Yesterday the Supreme Court ruled in Kiobel v. Royal Dutch Petroleum (Shell) that Esther Kiobel may not proceed in her case against Shell for aiding and abetting in the torture and murder of her husband. In addition to setting back Esther's quest for justice, the Court's decision has two major effects: It limits accountability for gross human rights abuse committed abroad and it gives foreign corporations preferential treatment over domestic businesses.
In 1995, Dr. Barinem Kiobel was kidnapped, tortured, and executed by hanging following a trial before a military tribunal that was internationally denounced and widely condemned as a sham along with eight other people. Dr. Kiobel was a leader of a non-violent organization that protested Shell's polluting of the land in the Ogoni region of Nigeria. To quash the protest, Shell allegedly sent corporate officers to meet with the Nigerian government and provided funding and training to the Nigerian military for "security operations" that resulted in years of violent abuse, including harassment, beatings, rape, torture and ultimately death.
Dr. Kiobel's wife, Esther, fled to the United States and eventually brought her lawsuit against Shell under the Alien Tort Statute (ATS). The ATS has been one of the foremost tools for lawyers representing foreign victims of torture, extrajudicial killing, genocide, crimes against humanity, and war crimes. The Act was passed by the first Congress, and until today, allowed foreign citizens to seek justice for human rights abuses U.S. federal court. But the Supreme Court has limited this foundational principle. The Court's decision in Kiobel v. Royal Dutch Petroleum (Shell) is deeply damaging for victims of human rights abuse and for the principles of this country as well.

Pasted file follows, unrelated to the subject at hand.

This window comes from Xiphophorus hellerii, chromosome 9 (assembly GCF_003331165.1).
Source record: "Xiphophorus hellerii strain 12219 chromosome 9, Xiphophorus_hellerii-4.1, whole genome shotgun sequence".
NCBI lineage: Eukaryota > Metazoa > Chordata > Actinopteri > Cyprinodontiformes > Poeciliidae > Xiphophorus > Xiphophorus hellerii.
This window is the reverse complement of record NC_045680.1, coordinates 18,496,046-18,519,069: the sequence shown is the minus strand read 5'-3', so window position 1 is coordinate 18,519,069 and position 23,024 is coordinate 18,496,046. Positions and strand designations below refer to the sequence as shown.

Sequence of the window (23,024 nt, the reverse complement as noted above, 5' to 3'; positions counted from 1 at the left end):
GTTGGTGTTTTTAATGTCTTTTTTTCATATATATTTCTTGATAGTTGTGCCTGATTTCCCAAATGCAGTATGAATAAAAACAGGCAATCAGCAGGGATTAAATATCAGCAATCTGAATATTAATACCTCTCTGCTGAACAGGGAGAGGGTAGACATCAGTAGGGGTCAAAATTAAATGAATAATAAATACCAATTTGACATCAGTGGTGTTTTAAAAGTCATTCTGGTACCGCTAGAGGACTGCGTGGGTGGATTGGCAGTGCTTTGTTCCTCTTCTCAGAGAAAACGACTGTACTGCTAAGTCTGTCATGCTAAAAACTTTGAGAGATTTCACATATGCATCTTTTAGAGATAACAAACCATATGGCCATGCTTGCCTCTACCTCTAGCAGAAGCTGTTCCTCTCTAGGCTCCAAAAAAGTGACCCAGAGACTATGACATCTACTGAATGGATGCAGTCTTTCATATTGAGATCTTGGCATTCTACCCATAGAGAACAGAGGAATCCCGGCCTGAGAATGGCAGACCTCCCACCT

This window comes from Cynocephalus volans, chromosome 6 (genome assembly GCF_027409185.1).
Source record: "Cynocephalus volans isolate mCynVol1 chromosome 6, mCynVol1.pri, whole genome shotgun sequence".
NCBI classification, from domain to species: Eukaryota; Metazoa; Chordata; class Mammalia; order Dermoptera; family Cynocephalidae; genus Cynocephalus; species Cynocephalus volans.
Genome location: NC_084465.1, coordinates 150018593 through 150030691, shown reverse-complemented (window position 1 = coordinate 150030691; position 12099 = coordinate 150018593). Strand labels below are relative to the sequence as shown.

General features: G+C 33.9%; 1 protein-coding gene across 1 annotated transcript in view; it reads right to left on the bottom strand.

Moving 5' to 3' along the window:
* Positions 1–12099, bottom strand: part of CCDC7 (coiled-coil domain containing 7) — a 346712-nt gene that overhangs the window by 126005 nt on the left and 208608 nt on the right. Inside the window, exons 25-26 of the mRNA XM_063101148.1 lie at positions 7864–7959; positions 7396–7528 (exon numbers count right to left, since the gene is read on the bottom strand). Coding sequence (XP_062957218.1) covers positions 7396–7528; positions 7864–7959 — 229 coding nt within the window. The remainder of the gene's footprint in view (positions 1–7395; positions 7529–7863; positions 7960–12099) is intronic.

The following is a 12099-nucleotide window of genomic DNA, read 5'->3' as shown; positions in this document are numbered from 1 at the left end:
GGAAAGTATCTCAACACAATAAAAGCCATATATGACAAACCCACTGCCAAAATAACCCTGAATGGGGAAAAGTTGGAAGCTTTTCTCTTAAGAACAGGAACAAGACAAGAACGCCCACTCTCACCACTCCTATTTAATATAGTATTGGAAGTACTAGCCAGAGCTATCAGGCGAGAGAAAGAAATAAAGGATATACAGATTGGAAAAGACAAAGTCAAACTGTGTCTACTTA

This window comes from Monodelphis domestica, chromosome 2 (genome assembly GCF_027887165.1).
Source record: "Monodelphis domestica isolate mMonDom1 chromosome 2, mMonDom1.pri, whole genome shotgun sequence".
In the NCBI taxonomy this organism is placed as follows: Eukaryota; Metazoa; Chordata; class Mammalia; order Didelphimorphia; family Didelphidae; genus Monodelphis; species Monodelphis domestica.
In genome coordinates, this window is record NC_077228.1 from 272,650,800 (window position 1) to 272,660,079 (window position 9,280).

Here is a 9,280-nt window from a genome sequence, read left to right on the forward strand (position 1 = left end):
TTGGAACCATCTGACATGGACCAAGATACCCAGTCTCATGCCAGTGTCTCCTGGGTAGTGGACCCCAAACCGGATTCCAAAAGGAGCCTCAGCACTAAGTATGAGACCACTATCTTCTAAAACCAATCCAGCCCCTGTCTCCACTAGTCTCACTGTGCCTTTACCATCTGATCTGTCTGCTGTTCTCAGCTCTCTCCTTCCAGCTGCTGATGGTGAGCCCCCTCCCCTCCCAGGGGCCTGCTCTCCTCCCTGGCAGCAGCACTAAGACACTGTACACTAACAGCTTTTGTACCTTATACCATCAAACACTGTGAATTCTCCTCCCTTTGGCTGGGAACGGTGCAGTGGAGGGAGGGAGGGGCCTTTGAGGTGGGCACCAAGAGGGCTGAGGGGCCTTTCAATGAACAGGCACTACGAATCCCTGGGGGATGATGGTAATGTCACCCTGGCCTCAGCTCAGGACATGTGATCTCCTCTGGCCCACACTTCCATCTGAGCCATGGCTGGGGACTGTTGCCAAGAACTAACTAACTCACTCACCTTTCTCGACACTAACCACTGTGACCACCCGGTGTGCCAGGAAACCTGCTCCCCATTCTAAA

Today's decision leaves Esther Kiobel and plaintiffs like her with little recourse against some of the largest corporations in the world. The judicial system in Nigeria, where Esther's husband was tortured and murdered, is notoriously corrupt, making it virtually impossible for Esther Kiobel to receive anything approaching a fair hearing in that country. Shell is a major economic presence in the country, and maintains ongoing connections to government officials, particularly the military, which it coordinates with on "security" matters in the areas where it operates. This symbiotic relationship not only drove the abuses, it now effectively insulates the company from justice.
Unfortunately, Esther's is hardly an isolated case. Mutually beneficial arrangements between corrupt local officials and corporate officers hoping to benefit from lax environmental and labor protections foster a climate of impunity across the globe. The ATS enabled victims like Esther to challenge abuses in a neutral forum.
Numerous existing human rights cases against individuals, groups, and corporations for abuses abroad are now in question. In its decision, the Court failed to give clarity to when and under what circumstances the ATS does apply to human rights abuse. More litigation will surely arise from this decision as human rights advocates attempt to determine its limits.
In addition, the decision effectively gives preferential treatment to foreign corporations over domestic businesses in United States Court. The Court ruled that Shell could not be sued in this case under the Alien Tort Statute because "mere corporate presence" in the United States is not enough. Now, companies like Shell that are headquartered elsewhere but do business in the United States do not have to worry about being sued here by virtue of their activity within our borders.
With the United States' reputation as a human rights leader now in doubt, the question on everyone's mind is how Congress will respond. In delivering its decision, the Supreme Court suggested that Congress can act to ensure that victims like Esther have access to U.S. courts in cases like this one. We expect that Congress will do so without delay.